There is reason to why I approached not completing the session with a more stable mindset, and that was because I knew there were factors contributing to why I felt how I did. When something doesn’t go to plan, there is usually a reason, not always, but most of the time. Rather than letting my mind convince me I was a rubbish runner and that was the end of my career, I looked at the bigger picture.
Some people are lucky enough to not experience many symptoms when it’s their time of the month, and some months I don’t, but for me, heavy legs and feeling energy zapped can be very real at the start. It only tends to be particularly bad just as I come on, and only for a few days. I like to think that it doesn’t effect me, but that is no way to deal with it. You just have to accept it and move on. It is completely normal to experience such symptoms!
I had my vaccine.
This was exciting, and I feel very fortunate to have been able to get my vaccine pretty early on, but for anyone out there who hasn’t had theirs yet, you can expect to feel a bit rubbish for a few days. The night of the vaccine I felt very fluey, shivery and achey. Following that I felt much better in everyday life, but I didn’t feel myself when running. This lasted for about five days. My legs were heavy and I felt very lethargic. My heart rate remained relatively low and stable but my body just wasn’t there to go with it.
I find it important to accept that bad session do happen, it is just part of the parcel. If every one was amazing, they would all just be average. However, for me, mentally, it is vital that I let go of the session and don’t let it weigh me down. Otherwise I make it into a much bigger deal than it is and drag it on for longer than necessary.
Every runner has their own selection of pre race rituals. Whether it be the outfit they race in, what they have for breakfast, or how they wear their hair, there is always something. I used to have countless things I would do before racing, most would say too many, so much so that they were actually superstitions rather than rituals. However, when I came back from my injury, I set myself a clean slate. I chose to only focus on the pre-race rituals that actually mattered; the ones that were practical and genuinely had a benefit.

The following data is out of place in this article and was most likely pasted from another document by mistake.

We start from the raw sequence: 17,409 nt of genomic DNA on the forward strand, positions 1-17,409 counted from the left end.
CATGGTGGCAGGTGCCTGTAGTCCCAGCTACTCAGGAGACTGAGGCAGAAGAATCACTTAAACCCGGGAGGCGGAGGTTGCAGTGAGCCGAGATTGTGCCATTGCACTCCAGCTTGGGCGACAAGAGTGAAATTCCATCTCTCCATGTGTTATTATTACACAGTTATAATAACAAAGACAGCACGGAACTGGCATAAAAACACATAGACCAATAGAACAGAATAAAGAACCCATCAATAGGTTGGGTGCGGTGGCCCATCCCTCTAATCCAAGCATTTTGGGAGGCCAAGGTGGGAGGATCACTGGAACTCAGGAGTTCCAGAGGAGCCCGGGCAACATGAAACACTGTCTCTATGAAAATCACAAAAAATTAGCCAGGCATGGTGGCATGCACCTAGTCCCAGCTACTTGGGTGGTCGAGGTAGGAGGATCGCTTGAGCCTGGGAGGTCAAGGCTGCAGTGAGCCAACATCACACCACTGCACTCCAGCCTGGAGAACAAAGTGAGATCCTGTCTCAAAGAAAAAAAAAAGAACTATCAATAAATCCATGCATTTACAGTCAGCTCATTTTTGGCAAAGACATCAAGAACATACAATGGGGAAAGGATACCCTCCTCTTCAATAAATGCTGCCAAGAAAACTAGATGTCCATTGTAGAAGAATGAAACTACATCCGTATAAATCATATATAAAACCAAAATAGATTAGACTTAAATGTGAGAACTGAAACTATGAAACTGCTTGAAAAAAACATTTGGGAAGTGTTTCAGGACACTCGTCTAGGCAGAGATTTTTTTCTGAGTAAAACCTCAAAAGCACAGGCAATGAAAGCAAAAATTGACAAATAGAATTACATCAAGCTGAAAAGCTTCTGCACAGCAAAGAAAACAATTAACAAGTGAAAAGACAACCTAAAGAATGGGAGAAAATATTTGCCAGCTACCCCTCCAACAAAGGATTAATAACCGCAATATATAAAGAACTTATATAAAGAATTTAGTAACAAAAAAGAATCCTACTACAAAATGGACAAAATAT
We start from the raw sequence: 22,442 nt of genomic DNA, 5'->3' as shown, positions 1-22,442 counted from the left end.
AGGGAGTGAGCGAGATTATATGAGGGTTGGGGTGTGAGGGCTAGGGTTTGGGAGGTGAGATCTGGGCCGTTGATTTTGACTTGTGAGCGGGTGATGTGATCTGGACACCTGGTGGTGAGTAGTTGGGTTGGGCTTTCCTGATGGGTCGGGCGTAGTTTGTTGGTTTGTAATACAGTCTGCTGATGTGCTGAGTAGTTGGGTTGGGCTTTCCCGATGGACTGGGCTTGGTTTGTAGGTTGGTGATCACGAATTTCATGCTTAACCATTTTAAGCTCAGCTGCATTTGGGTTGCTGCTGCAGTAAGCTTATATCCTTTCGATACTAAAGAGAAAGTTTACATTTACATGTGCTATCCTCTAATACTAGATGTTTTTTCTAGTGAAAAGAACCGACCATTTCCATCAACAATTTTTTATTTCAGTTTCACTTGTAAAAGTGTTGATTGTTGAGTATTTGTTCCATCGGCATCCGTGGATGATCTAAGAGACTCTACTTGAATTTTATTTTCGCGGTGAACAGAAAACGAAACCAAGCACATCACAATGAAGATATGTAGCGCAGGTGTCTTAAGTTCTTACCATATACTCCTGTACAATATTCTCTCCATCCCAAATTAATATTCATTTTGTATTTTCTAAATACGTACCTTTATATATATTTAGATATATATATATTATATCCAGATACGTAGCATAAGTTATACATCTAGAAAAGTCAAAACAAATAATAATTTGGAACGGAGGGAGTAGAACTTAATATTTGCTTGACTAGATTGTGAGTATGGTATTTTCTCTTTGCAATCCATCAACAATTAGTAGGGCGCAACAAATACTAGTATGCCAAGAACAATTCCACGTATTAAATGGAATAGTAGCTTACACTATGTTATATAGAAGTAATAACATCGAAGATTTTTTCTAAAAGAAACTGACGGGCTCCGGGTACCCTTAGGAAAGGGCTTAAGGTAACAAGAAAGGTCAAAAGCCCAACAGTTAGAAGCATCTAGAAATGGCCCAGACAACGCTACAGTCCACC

So, what rituals do I have before a race?
I tend to follow the same food plan the night and day of a race. There isn’t anything superstitious linked to this, it is purely practical. I know what fuels me sufficiently, but also sits well in my stomach when I’m about to race. It doesn’t differ massively from my everyday diet, so I know my stomach won’t be thrown off course.
The night before I also always have pasta for dinner. I have always done this. I’m not too fussy with which sort of pasta I have, just nothing too creamy as my stomach doesn’t always take well to rich creamy foods before running. For breakfast, or 2.5/3 hours before I am due to race, I will have an almond butter bagel and a banana. This is because again, I know it sits well in my stomach and is something I eat most days without a problem.
For pre-race foods, it is very much about trial and error. It is important to recognise that what works for me, might not work for you. So, play around with what you eat before training and racing to find out what works best for you and doesn’t cause you any stomach problems and fuels you sufficiently.
I tend to wear the same pair of knickers for every race. This is again practical- it is all about comfort! I know the pair of underwear I wear for racing doesn’t give me a wedgy or cause any discomfort, so why worry about it. If I just wear the same pair (obviously clean every time!!), I don’t have any problems.
I also always race with my hair in two plaits. I wear it in plaits everyday for training, and even tighter plaits for racing. I know this hairstyle won’t fall out or annoy me, so it is another thing to not worry about. Whenever I put my hair in plaits, I know it is time to run. I feel prepared and focused for the session ahead.
Whilst there are practical associations with all these things, they also have a psychological impact. For example, I know every time I have that pre-race meal, pull on my comfortable underwear, and tie my hair in plaits, a race is just around the corner. As much as it is practical, it also prepares my mind to race. It starts the process of getting me in the zone and mindset to race.
There was only one post I could write this week, and that is because for the first time in a long while, something exciting and out of the ordinary actually happened... I got to race!
My last race prior to this week was the PB5k in Ardingly back at the beginning of December 2020. Training was going well leading into it, but the good old British winter weather came out in full force. Regardless, I felt strong and determined to hit the rest of the winter with full force. Fast forward through a LONG January and the arrival of some nice and not so nice weather, and we’re in April, and with that, racing has returned!!
On Wednesday, I was lucky enough to be able to pull on my spikes and get on the track to race in the Comeback 5,000m in Battersea Park. Whilst I was nervous, I was also very excited. Excited to see what I could do, and just buzzed to be back racing in a field of very strong girls. As my coach said, the focus was on racing first, then the time second, so I just wanted to give my all.